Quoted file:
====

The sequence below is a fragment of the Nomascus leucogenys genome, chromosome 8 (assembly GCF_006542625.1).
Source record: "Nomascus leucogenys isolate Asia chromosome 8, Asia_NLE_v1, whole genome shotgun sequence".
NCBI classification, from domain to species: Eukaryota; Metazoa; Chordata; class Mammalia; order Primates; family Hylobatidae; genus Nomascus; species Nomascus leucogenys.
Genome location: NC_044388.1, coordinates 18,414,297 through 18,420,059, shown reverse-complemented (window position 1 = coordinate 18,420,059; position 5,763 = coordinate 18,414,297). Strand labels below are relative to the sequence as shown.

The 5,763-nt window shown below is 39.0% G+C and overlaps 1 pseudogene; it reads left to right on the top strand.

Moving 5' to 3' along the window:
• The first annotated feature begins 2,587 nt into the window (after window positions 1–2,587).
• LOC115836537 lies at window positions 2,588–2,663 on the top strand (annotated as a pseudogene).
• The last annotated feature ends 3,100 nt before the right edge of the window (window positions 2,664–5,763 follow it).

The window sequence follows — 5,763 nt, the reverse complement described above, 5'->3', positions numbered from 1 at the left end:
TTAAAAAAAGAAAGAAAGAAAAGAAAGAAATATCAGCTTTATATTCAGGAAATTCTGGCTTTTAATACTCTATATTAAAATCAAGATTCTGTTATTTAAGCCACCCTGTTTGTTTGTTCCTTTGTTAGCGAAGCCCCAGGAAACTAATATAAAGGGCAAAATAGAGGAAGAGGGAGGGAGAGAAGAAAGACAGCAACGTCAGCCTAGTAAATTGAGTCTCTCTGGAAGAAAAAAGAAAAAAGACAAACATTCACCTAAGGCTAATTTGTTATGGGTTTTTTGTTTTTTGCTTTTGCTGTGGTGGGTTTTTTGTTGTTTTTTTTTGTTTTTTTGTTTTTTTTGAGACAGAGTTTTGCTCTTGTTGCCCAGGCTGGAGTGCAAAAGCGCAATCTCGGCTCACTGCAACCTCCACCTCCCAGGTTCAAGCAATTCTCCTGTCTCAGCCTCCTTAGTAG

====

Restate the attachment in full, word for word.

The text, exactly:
The sequence below is a fragment of the Nomascus leucogenys genome, chromosome 8 (assembly GCF_006542625.1).
Source record: "Nomascus leucogenys isolate Asia chromosome 8, Asia_NLE_v1, whole genome shotgun sequence".
NCBI classification, from domain to species: Eukaryota; Metazoa; Chordata; class Mammalia; order Primates; family Hylobatidae; genus Nomascus; species Nomascus leucogenys.
Genome location: NC_044388.1, coordinates 18,414,297 through 18,420,059, shown reverse-complemented (window position 1 = coordinate 18,420,059; position 5,763 = coordinate 18,414,297). Strand labels below are relative to the sequence as shown.

The 5,763-nt window shown below is 39.0% G+C and overlaps 1 pseudogene; it reads left to right on the top strand.

Moving 5' to 3' along the window:
• The first annotated feature begins 2,587 nt into the window (after window positions 1–2,587).
• LOC115836537 lies at window positions 2,588–2,663 on the top strand (annotated as a pseudogene).
• The last annotated feature ends 3,100 nt before the right edge of the window (window positions 2,664–5,763 follow it).

The window sequence follows — 5,763 nt, the reverse complement described above, 5'->3', positions numbered from 1 at the left end:
TTAAAAAAAGAAAGAAAGAAAAGAAAGAAATATCAGCTTTATATTCAGGAAATTCTGGCTTTTAATACTCTATATTAAAATCAAGATTCTGTTATTTAAGCCACCCTGTTTGTTTGTTCCTTTGTTAGCGAAGCCCCAGGAAACTAATATAAAGGGCAAAATAGAGGAAGAGGGAGGGAGAGAAGAAAGACAGCAACGTCAGCCTAGTAAATTGAGTCTCTCTGGAAGAAAAAAGAAAAAAGACAAACATTCACCTAAGGCTAATTTGTTATGGGTTTTTTGTTTTTTGCTTTTGCTGTGGTGGGTTTTTTGTTGTTTTTTTTTGTTTTTTTGTTTTTTTTGAGACAGAGTTTTGCTCTTGTTGCCCAGGCTGGAGTGCAAAAGCGCAATCTCGGCTCACTGCAACCTCCACCTCCCAGGTTCAAGCAATTCTCCTGTCTCAGCCTCCTTAGTAG